‘Pancham’ was a fitting tribute to the genius of R.D. Burman, with a lovely mix of lilting and foot-tapping numbers

You hummed along happily, wanted to break into a jig, clapped to keep beat, and felt the tears welling up at ‘Pancham’, the tribute to R.D. Burman, the concluding concert of this year's The Hindu Friday Review November Fest. It was a full house, testimony to the hold retro numbers have over people.

RDB's compositions traverse up and down the musical scale with amazing ease and glisten with the navrasas. His songs remain in our hearts because they are not just verses set to tune; they are the result of the composer's melodic quest to draw resonances from the classical and the contemporary.

RDB's myriad facets

And, Karthik, Mohammed Aslam, Gopal Rao, Shweta Mohan and Kalyani Nair along with Bennet and the Band and the Chennai Strings orchestra tried to take us back in time with a selection of songs that showcased the myriad facets of RDB. Starting off with the lilting Kuch Na Kaho (“1942, A Love Story”), one of the of the master composer's last pieces, Karthik set the mood for the rest of the evening, his dulcet voice caressing the notes and lyrics.

Before the tenderness wore away, showman Karthik, who was all style, plunged headlong into the masti mode with the pulsating Bachna Ae Haseeno, showcasing his versatility. He kept up that tempo with Saamne Yeh Kaun Aaya, followed by that ode to friendship — Yeh Dosti. He got bored singing alone, and presumably forgot the lyrics — mere ruses for getting on stage Aslam and Gopal, who were sitting among the audience! Smart idea, that! The trio rocked the stage (the three men sure have a penchant for grooving!), and soon it was time to introduce the ladies — Shweta Mohan and Kalyani Nair — before they started performing solo. So, Aslam crooned Gulabi Aankhen, Kalyani the saccharine Bahon Mein Chale Aao, Shweta Raina Beeti Jaaye, and Gopal Yeh Jawani.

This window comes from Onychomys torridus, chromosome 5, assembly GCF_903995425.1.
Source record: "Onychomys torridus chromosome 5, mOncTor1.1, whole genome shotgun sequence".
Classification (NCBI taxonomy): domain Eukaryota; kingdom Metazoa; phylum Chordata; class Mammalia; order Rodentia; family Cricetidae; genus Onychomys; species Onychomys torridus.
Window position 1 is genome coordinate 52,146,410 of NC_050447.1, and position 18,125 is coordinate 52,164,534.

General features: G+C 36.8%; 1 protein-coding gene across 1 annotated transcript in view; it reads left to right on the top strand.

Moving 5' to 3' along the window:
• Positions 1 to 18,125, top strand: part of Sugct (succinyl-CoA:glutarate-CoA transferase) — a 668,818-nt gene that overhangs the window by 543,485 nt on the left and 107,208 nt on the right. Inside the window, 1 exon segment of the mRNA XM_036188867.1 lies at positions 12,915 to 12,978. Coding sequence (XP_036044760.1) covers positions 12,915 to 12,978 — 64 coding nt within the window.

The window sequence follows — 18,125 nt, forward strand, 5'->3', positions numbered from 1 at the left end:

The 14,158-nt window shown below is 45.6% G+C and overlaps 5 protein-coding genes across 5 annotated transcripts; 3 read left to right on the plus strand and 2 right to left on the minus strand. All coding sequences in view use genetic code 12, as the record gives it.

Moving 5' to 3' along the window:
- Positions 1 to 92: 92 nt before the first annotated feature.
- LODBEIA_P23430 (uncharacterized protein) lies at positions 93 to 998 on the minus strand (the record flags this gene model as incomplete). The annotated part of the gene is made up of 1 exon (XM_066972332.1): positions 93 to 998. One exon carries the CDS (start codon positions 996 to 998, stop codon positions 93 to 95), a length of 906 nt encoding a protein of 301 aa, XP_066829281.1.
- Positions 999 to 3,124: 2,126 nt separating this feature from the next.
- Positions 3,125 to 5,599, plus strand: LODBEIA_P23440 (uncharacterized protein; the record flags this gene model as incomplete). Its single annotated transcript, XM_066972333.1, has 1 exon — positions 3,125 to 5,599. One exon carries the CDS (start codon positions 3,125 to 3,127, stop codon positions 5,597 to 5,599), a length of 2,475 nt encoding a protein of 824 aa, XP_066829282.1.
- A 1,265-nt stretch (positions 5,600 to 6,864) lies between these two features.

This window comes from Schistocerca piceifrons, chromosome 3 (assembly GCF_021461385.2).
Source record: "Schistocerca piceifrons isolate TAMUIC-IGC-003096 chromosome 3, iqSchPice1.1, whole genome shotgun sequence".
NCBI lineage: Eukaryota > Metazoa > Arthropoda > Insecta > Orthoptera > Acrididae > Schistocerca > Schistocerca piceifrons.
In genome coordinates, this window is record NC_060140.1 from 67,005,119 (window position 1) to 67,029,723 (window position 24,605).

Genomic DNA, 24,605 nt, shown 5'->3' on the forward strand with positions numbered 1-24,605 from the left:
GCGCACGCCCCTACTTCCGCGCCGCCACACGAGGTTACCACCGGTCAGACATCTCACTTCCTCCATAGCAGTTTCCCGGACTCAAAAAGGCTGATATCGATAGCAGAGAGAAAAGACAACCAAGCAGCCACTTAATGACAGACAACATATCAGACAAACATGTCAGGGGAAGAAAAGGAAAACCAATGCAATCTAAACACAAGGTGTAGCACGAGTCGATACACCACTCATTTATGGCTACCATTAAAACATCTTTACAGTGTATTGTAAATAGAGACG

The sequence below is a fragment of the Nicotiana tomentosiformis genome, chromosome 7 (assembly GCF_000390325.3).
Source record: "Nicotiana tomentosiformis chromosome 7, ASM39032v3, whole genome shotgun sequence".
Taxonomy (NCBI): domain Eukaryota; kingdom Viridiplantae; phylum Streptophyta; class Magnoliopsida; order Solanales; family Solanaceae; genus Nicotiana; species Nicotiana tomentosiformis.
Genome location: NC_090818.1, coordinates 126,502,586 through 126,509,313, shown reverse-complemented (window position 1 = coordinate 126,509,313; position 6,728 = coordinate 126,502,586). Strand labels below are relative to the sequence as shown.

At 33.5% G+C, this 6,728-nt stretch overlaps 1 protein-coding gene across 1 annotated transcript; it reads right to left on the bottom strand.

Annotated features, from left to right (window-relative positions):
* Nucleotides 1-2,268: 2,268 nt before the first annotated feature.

No RDB concert is complete without his peppy duets. The singers dipped into his vast repertoire to come up with gems such as Oh Mere Sona Re, Dum Maro Dum, Mehbooba Mehbooba (originally rendered by Pancham himself!), and Jaane Ja.

And then, it was time for the surprise ‘Unplugged’ section. The singers, with minimal orchestral backing, came up with a lovely medley of some of RDB’s most melodious compositions, banking on just the strength of their voices. It was music, pure and simple, and audience kept asking for more. Sample this wonderful mix: Naam gum Jaayega, Is Mode Se Jaate Hain, Tere Bina, Kuch Toh Log Kahenge, Churaliya Hai Tumne, Raat Kali and Mere Naina Saawan Bhadon. The impromptu violin interludes had everyone going wah wah!

Stirring the audience from the melody rush were rousing numbers such as Jai Jai Shiv Shankar, Aao Twist Karen and Yamma Yamma.

Each of the singers had their moments, conveying the essence of the original and leaving RDB smiling in the heavens! The long practice sessions showed in the way some of them, particularly Karthik, Shweta and Aslam, rendered these timeless classics. However, a little more focus on the lyrics and pronunciation would have helped. Flipping through the lyrics on stage is a definite no-no! Also, some felt the selection of songs was not fully representative of the genius called RDB. As for the orchestra, it was pitch-perfect, peaking at the right places and being unobtrusive when required.

For the last number, the group aptly chose Zindagi Ke Safar Se Guzar Jaate Hain. The lyrics went …Phir Nahi Aate… But, many in the mesmerised audience would’ve loved to say ‘Phir Aate Hain'!


Tribute to a legendNovember 15, 2010

The Pancham effectNovember 12, 2010

An evening of vintage magicNovember 16, 2010